Jump to content

Roger Milliken

From Wikipedia, the free encyclopedia
Roger Milliken
Roger Milliken
Born(1915-10-24)October 24, 1915
DiedDecember 30, 2010(2010-12-30) (aged 95)
Occupation(s)Textile heir, industrialist, businessman, and political activist
SpouseJustine van Rensselaer Hooper
ChildrenRoger Jr., Justine, Nancy, David, Weston
Parent(s)Gerrish Milliken and Agnes Gayley

Roger Milliken (October 24, 1915 – December 30, 2010) was an American textile heir, industrialist, businessman, and political activist. He served as President and then CEO of his family's company, Milliken & Company, from 1947 until 2005. He continued to serve as Chairman of the Board until his death in 2010. Milliken is known as a political godfather to the American conservative movement.[1][2]

Company background[edit]

Deering Milliken Company was co-founded by Roger's grandfather, Seth Minot Milliken, and William Deering in 1865. The small woolens fabric company was initially based in Portland, Maine, but moved to New York City in 1868 after William Deering left Deering Milliken to start the Deering Harvester company. Deering Harvester later merged with the McCormick Harvester Company to form International Harvester. There is a surviving spinoff of International Harvester (which is today known as Navistar International). In 1884, Deering Milliken Company invested in its first property near Spartanburg, South Carolina, where the company's headquarters have been based since 1958. In 1976, Deering Milliken officially became Milliken & Company.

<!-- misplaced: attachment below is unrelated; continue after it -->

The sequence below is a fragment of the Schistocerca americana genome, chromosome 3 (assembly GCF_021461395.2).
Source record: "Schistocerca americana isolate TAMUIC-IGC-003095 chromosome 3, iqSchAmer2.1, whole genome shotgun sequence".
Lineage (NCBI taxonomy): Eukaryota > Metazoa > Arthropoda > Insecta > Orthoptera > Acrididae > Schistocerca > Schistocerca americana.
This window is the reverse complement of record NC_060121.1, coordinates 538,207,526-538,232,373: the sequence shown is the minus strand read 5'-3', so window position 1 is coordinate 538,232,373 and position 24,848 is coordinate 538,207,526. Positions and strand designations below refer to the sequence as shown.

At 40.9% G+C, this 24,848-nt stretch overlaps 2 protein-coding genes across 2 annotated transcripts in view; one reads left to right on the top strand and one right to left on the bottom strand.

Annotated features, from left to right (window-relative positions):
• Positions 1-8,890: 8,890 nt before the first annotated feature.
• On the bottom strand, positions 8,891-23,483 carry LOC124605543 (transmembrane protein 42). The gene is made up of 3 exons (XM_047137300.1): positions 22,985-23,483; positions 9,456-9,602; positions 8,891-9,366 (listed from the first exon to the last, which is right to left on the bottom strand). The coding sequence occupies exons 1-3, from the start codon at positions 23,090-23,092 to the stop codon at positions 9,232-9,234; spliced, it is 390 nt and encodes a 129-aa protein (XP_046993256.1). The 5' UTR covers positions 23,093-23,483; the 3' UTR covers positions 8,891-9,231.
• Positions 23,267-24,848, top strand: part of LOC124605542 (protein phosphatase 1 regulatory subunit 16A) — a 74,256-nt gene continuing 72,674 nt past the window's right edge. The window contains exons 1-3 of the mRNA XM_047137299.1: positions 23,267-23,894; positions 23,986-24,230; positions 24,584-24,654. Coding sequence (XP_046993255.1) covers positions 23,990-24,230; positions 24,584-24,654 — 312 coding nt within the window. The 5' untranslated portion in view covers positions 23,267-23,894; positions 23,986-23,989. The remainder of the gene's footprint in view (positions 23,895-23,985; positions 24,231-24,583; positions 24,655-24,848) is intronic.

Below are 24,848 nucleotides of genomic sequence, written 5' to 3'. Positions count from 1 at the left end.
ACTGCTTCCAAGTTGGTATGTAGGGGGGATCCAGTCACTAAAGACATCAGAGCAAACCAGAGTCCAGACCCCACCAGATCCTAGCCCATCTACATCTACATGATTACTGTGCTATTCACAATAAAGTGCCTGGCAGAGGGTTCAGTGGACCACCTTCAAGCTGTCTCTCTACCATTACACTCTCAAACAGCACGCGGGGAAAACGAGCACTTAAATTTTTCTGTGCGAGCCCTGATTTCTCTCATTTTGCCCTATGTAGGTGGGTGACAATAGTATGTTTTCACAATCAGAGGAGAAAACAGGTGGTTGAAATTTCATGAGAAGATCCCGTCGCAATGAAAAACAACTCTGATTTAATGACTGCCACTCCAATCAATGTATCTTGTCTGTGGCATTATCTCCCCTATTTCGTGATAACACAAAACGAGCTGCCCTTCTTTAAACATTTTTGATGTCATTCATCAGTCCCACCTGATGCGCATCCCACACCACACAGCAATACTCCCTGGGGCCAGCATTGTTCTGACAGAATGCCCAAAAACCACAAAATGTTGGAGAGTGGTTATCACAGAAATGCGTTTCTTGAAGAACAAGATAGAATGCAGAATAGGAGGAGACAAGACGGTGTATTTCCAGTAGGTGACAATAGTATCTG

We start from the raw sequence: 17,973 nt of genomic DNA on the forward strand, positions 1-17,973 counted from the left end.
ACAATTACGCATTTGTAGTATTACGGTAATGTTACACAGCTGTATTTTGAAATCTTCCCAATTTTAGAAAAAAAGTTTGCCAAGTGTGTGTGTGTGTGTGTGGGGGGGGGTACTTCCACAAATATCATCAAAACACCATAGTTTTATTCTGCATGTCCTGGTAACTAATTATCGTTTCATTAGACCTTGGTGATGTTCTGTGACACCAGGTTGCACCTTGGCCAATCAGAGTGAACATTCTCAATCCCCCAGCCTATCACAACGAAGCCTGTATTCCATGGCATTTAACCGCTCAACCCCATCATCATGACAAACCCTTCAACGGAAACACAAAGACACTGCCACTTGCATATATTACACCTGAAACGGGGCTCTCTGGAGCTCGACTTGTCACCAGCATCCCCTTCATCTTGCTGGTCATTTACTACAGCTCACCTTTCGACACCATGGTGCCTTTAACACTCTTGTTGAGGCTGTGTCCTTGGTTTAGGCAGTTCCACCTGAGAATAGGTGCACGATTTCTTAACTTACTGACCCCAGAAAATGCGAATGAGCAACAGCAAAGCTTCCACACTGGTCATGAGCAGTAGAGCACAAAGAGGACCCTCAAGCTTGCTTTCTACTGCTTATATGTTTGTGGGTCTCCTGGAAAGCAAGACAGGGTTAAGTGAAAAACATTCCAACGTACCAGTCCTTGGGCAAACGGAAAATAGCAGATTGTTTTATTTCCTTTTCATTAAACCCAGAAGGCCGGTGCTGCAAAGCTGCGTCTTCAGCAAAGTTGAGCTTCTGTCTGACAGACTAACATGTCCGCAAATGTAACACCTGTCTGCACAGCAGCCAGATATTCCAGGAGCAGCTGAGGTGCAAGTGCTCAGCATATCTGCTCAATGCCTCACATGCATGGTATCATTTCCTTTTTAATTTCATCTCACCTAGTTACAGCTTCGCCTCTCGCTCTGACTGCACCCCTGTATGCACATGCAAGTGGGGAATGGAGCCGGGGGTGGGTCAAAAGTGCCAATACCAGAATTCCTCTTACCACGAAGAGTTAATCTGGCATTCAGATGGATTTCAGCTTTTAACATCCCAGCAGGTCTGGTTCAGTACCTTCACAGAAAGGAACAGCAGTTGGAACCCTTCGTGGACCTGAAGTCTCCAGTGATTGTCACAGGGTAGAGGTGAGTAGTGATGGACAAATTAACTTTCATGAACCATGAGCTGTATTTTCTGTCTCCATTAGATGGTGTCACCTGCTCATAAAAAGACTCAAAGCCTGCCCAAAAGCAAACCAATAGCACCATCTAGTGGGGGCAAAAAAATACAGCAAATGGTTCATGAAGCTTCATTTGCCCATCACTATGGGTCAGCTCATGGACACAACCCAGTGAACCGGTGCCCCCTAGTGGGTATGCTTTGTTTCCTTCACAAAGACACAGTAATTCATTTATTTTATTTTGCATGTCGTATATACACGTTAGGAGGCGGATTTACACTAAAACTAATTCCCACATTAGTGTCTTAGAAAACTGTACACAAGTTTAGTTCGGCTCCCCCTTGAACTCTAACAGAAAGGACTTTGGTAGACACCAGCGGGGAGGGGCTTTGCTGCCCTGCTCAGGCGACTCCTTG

Personal life[edit]

Milliken was born October 24, 1915, in New York City, the eldest son of Gerrish Hill Milliken and Agnes Malcolm (née Gayley) Milliken. Roger's grandfather was Seth Milliken, co-founder of what is today known as Milliken & Company. He attended Yale University, where he studied French history and graduated in 1937. After graduation, he started out in New York City’s Mercantile Stores, in which his family had an ownership stake. Roger's brother Gerrish H. Milliken was married to Phoebe Thayer Milliken née Goodhue, the daughter of the banker F. Abott Goodhue.[3]

In 1941, he was given the stewardship of three small woolen-producing mills in Maine. When his father, Gerrish, died in 1947, the 32-year-old Milliken succeeded him as president.[4] Young Roger Milliken soon became embroiled in one of the ugliest labor disputes in American history. In 1956 Roger Milliken imposed changes in working conditions at the Darlington SC textile mill that were unfavorable to the workers. The workers at the mill — which had been in operation 1883 — felt they were suddenly being treated like slaves. In response the workers voted to negotiate with their employer which was their absolute right under United States labor law. Roger Milliken responded by firing all the workers in violation of federal labor law and closing the mill. The former employees sued to enforce the law. The United States Supreme Court ruled against Milliken in 1965. After delaying 15 more years, in 1980 Milliken and Company settled the matter by paying $5 million dollars to the 439 Darlington workers who were still alive and the heirs of the 114 workers that had died without being paid.